Anyone who uses Twitter will be deeply familiar with the issue of who you follow and who you follow back. As Twitter continues to gather traction, popular Twitterers are gathering followers at an increasing pace. If you’re on Twitter, by default you get an email whenever someone follows you, giving you the option of looking at their profile and deciding whether you want to follow them back. If you know them, you’re likely to reciprocate, however if they are strangers, you go through a process of assessing whether you’d like to follow back.
There are seven basic strategies that Twitter users adopt:
1. Reciprocate any follows. This can be done manually, or automatically by using a service such as socialtoo.
2. Look at new followers and decide whether you want to follow them back. This is the most common strategy, which allows people to decide based on a range of factors whether to follow back.
3. Turn off follow notifications. High profile Twitterers simply follow people they know, and choose not to be notified who follows them (sometimes simply because their email inbox gets clogged by follow notifications).
4. Don’t reciprocate follows, but respond to and possibly follow @ messages. People can get attention not by following, but by messaging or responding to messages, and following those who seem interesting.
5. Follow people because they are interesting and/or likely to follow back. People follow Twitterers because they have something interesting to say, but they also usually factor in how likely they are to be followed back (judging by the person’s follower/ following ratio).
6. Indiscriminately follow others, and only continue following them if they follow back. This is used by people who want to gather a large number of followers.
7. Have a protected profile. This requires the Twitterer to respond to requests and give permission for people to follow them. In this case Twitter can be a true friend network rather than open broadcast.
All of this creates an environment of ‘asymmetrical follow’ that is fundamentally different from the symmetrical relationships of social networks such as Facebook, that require people to approve friend requests.
The critical issue that drives these strategies is the reality of limited human bandwidth. Once we follow more than a few hundred people, it is impossible to keep across the posts, let alone who is making them. Those who are able to spend a large proportion of their day in social media activity can be engaged in broad and diverse conversations – others can only dip in to the stream.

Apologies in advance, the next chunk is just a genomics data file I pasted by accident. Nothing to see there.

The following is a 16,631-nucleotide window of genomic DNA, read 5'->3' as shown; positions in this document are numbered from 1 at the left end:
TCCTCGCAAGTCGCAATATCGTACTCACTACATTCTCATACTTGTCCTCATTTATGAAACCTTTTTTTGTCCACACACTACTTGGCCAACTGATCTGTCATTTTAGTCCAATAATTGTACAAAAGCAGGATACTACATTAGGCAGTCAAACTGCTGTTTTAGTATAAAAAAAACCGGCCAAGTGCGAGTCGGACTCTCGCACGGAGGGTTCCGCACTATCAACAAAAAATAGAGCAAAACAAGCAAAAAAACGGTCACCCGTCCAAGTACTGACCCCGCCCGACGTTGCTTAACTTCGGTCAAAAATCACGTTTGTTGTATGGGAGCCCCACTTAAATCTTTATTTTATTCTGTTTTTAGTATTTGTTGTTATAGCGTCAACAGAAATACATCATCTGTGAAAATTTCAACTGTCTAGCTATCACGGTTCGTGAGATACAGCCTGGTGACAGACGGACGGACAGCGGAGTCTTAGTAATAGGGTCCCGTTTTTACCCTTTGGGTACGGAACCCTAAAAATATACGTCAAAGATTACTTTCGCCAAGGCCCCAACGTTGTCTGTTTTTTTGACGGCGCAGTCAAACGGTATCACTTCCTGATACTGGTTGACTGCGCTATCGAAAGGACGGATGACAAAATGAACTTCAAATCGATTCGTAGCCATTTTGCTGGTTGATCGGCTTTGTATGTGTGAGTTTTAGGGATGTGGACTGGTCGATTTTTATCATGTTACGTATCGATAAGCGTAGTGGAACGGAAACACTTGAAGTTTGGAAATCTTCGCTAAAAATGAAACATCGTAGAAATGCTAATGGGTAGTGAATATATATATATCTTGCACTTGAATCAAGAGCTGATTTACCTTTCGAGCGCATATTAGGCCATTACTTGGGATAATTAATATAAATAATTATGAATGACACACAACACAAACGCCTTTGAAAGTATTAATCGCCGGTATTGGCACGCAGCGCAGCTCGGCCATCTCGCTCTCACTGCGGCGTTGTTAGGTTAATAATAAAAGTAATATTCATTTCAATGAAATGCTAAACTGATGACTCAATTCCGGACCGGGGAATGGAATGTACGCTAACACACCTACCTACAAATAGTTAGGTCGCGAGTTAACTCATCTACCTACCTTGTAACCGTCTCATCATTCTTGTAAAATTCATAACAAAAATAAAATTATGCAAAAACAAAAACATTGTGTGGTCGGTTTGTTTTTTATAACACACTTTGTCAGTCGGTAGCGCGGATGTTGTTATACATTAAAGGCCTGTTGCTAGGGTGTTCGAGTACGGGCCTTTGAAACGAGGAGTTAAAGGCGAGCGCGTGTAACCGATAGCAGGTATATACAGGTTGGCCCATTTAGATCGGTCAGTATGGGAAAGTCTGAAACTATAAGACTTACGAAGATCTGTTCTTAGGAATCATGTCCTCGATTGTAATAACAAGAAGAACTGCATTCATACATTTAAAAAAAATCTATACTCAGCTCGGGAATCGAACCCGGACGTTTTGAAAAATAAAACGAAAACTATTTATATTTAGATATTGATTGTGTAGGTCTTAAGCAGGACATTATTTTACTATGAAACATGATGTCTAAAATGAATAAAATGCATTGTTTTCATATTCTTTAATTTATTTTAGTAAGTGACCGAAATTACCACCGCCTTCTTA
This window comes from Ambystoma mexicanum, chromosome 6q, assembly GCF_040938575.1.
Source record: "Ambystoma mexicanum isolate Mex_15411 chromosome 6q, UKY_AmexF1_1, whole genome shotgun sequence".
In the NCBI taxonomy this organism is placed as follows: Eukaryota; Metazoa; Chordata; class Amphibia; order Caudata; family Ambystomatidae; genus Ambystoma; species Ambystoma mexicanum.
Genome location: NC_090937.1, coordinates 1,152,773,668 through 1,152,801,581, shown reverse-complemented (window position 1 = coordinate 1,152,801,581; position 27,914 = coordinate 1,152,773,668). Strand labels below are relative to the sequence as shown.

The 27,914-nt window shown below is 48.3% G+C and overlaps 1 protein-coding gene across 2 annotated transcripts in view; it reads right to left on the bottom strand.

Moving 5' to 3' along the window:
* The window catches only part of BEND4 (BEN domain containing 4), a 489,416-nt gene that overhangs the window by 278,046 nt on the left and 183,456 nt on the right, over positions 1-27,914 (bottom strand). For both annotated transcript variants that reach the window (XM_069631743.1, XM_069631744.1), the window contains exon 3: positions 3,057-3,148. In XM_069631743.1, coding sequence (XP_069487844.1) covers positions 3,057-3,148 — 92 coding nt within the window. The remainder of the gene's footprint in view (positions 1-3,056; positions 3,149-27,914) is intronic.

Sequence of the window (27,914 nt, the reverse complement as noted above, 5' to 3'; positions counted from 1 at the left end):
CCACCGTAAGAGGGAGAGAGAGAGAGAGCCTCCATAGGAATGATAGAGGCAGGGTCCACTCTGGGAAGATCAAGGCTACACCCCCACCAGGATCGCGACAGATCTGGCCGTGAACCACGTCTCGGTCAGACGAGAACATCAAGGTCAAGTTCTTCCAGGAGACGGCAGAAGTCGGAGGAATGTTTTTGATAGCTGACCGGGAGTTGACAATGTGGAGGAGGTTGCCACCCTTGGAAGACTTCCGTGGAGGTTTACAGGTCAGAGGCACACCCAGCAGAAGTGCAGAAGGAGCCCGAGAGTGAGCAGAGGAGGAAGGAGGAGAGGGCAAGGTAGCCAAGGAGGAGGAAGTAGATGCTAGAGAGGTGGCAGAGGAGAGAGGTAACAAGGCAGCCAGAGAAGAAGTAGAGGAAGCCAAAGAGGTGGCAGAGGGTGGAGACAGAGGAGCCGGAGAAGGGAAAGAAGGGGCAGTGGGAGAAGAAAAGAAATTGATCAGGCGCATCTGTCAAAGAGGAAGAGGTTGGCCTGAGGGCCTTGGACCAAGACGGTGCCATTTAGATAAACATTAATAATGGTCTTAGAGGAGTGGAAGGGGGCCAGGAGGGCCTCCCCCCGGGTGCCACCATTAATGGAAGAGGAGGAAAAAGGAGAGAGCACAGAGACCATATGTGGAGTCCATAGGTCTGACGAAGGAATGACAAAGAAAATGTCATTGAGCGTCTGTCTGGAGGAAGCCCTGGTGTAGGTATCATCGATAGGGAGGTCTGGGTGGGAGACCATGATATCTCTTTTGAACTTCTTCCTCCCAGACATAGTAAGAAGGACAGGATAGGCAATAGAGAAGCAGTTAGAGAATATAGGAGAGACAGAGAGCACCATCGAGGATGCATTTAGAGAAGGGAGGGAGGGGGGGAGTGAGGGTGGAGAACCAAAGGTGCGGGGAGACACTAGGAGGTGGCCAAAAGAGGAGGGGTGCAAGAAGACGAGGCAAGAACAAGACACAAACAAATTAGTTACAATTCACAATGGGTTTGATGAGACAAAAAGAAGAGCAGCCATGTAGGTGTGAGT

As such, underlying the strategies above is a choice: do you try to limit how many you follow, in order to follow your friends and/ or the most interesting people better? Or do you go for a full stream of Twitter, which you can manage in various ways, but still means you can only skim the surface?
MediaShift has published a very interesting article titled Dealing with Friend Inflation on Twitter, Digg, going into some of the strategies adopted for Twitter reciprocation. Perhaps more interesting in the article is the situation in Digg, where power Diggers need to rely on a core network who are likely to reciprocate their Diggs.
Neal Rodriguez, an SEO specialist for Nielsen Business Media, has managed to propel 179 submissions onto Digg’s front page as of this writing. In a recent phone interview, he told me that it isn’t the number of friends you have that helps get content to the front page, but rather the number of active reciprocal friends. Digg, he said, only allows you to send “shout outs” (messages that push your submissions) to a very limited number of friends, making it essential to weed out the non-responsive, inactive Diggers.
“When you push the ‘share’ button there’s a selection that says ‘shout to all’ and it’ll allow you to shout to everybody,” Rodriguez said. “But the end result is it only shouts to a small proportion of that whole list that’s available for you to share with. If you look at your recent activity — and if you shouted to all — if you have about 200 friends it only went out to 50 people, or only 26 people.”
So it’s imperative that the power Digger maximize the chances that those 26 or 50 people are ones that will be sure to Digg content shouted to them. This means that you have to choose your friends carefully, looking for tell-tale signs that they are more than just casual users. When Rodriguez first started on Digg, it was a matter of observing the other power Diggers and pinpointing which of his friends were most consistently Digging his submissions.
A couple of years ago I wrote a post on Uncovering the structure of influence and social opinion, which looked at research on how a small number of people are very prominent in submitting the top stories on social content sites such as Digg and Delicious. The changing dynamics of reciprocity in messaging are shifting this process. However it remains absolutely embedded in reciprocity – top Diggers are top Diggers less because of the stories they submit than because of their network, who implicitly support each others submissions, giving them critical mass and visibility.
What we are seeing in the rise of Twitter and the changing dynamics of social content sites today is the critical role of reciprocity and the rise of asymmetry. Analyzing how reciprocity is changing will give great insights into how the social media landscape will change over the coming year and more.